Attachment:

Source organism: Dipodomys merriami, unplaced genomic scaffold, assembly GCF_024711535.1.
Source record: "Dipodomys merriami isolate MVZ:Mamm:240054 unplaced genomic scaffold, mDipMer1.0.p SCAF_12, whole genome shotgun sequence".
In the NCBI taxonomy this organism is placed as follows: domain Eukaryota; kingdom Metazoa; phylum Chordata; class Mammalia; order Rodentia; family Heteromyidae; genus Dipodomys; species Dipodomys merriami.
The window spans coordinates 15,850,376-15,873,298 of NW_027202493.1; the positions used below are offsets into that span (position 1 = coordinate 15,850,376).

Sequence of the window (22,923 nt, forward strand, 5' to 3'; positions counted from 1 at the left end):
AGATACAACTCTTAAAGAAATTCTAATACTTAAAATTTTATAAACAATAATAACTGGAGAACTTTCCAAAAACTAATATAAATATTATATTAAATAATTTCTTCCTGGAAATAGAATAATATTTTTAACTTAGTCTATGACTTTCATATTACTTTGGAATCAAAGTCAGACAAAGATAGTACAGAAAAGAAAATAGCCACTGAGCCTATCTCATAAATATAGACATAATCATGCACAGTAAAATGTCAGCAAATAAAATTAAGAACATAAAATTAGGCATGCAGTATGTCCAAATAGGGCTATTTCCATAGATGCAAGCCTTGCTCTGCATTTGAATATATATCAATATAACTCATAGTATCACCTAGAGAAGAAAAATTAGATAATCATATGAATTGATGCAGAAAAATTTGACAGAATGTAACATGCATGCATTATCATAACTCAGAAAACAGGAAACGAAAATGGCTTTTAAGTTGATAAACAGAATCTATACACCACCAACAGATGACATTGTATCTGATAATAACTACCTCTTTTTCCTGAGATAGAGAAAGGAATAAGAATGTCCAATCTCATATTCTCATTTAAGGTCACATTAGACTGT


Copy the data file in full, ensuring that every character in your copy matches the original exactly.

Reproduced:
Source organism: Dipodomys merriami, unplaced genomic scaffold, assembly GCF_024711535.1.
Source record: "Dipodomys merriami isolate MVZ:Mamm:240054 unplaced genomic scaffold, mDipMer1.0.p SCAF_12, whole genome shotgun sequence".
In the NCBI taxonomy this organism is placed as follows: domain Eukaryota; kingdom Metazoa; phylum Chordata; class Mammalia; order Rodentia; family Heteromyidae; genus Dipodomys; species Dipodomys merriami.
The window spans coordinates 15,850,376-15,873,298 of NW_027202493.1; the positions used below are offsets into that span (position 1 = coordinate 15,850,376).

Sequence of the window (22,923 nt, forward strand, 5' to 3'; positions counted from 1 at the left end):
AGATACAACTCTTAAAGAAATTCTAATACTTAAAATTTTATAAACAATAATAACTGGAGAACTTTCCAAAAACTAATATAAATATTATATTAAATAATTTCTTCCTGGAAATAGAATAATATTTTTAACTTAGTCTATGACTTTCATATTACTTTGGAATCAAAGTCAGACAAAGATAGTACAGAAAAGAAAATAGCCACTGAGCCTATCTCATAAATATAGACATAATCATGCACAGTAAAATGTCAGCAAATAAAATTAAGAACATAAAATTAGGCATGCAGTATGTCCAAATAGGGCTATTTCCATAGATGCAAGCCTTGCTCTGCATTTGAATATATATCAATATAACTCATAGTATCACCTAGAGAAGAAAAATTAGATAATCATATGAATTGATGCAGAAAAATTTGACAGAATGTAACATGCATGCATTATCATAACTCAGAAAACAGGAAACGAAAATGGCTTTTAAGTTGATAAACAGAATCTATACACCACCAACAGATGACATTGTATCTGATAATAACTACCTCTTTTTCCTGAGATAGAGAAAGGAATAAGAATGTCCAATCTCATATTCTCATTTAAGGTCACATTAGACTGT